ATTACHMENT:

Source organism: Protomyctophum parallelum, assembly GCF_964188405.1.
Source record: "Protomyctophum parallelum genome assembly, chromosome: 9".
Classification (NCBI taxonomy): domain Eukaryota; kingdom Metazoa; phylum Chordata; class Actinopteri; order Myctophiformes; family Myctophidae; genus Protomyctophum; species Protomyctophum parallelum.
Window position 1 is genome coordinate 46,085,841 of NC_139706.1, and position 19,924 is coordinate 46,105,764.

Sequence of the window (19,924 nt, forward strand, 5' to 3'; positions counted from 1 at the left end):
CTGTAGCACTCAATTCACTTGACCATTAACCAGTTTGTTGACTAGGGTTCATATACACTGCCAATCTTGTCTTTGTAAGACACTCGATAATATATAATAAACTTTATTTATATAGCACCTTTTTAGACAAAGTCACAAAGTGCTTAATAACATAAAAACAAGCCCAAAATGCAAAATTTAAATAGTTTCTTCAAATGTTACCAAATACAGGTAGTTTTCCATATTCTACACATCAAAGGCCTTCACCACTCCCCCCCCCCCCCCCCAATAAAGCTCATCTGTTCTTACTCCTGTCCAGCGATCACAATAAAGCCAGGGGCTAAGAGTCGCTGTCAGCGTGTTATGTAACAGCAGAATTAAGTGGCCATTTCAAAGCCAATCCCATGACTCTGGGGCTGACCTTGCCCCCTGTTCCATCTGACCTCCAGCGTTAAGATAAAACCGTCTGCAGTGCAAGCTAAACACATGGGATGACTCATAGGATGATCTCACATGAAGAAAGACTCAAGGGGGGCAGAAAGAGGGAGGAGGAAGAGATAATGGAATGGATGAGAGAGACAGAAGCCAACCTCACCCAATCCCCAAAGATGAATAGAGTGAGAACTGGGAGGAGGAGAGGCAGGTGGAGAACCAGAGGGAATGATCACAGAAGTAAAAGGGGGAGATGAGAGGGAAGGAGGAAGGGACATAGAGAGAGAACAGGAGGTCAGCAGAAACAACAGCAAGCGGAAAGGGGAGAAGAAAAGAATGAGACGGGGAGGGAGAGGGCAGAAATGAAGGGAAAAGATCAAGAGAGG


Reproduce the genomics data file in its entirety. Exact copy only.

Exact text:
Source organism: Protomyctophum parallelum, assembly GCF_964188405.1.
Source record: "Protomyctophum parallelum genome assembly, chromosome: 9".
Classification (NCBI taxonomy): domain Eukaryota; kingdom Metazoa; phylum Chordata; class Actinopteri; order Myctophiformes; family Myctophidae; genus Protomyctophum; species Protomyctophum parallelum.
Window position 1 is genome coordinate 46,085,841 of NC_139706.1, and position 19,924 is coordinate 46,105,764.

Sequence of the window (19,924 nt, forward strand, 5' to 3'; positions counted from 1 at the left end):
CTGTAGCACTCAATTCACTTGACCATTAACCAGTTTGTTGACTAGGGTTCATATACACTGCCAATCTTGTCTTTGTAAGACACTCGATAATATATAATAAACTTTATTTATATAGCACCTTTTTAGACAAAGTCACAAAGTGCTTAATAACATAAAAACAAGCCCAAAATGCAAAATTTAAATAGTTTCTTCAAATGTTACCAAATACAGGTAGTTTTCCATATTCTACACATCAAAGGCCTTCACCACTCCCCCCCCCCCCCCCCAATAAAGCTCATCTGTTCTTACTCCTGTCCAGCGATCACAATAAAGCCAGGGGCTAAGAGTCGCTGTCAGCGTGTTATGTAACAGCAGAATTAAGTGGCCATTTCAAAGCCAATCCCATGACTCTGGGGCTGACCTTGCCCCCTGTTCCATCTGACCTCCAGCGTTAAGATAAAACCGTCTGCAGTGCAAGCTAAACACATGGGATGACTCATAGGATGATCTCACATGAAGAAAGACTCAAGGGGGGCAGAAAGAGGGAGGAGGAAGAGATAATGGAATGGATGAGAGAGACAGAAGCCAACCTCACCCAATCCCCAAAGATGAATAGAGTGAGAACTGGGAGGAGGAGAGGCAGGTGGAGAACCAGAGGGAATGATCACAGAAGTAAAAGGGGGAGATGAGAGGGAAGGAGGAAGGGACATAGAGAGAGAACAGGAGGTCAGCAGAAACAACAGCAAGCGGAAAGGGGAGAAGAAAAGAATGAGACGGGGAGGGAGAGGGCAGAAATGAAGGGAAAAGATCAAGAGAGG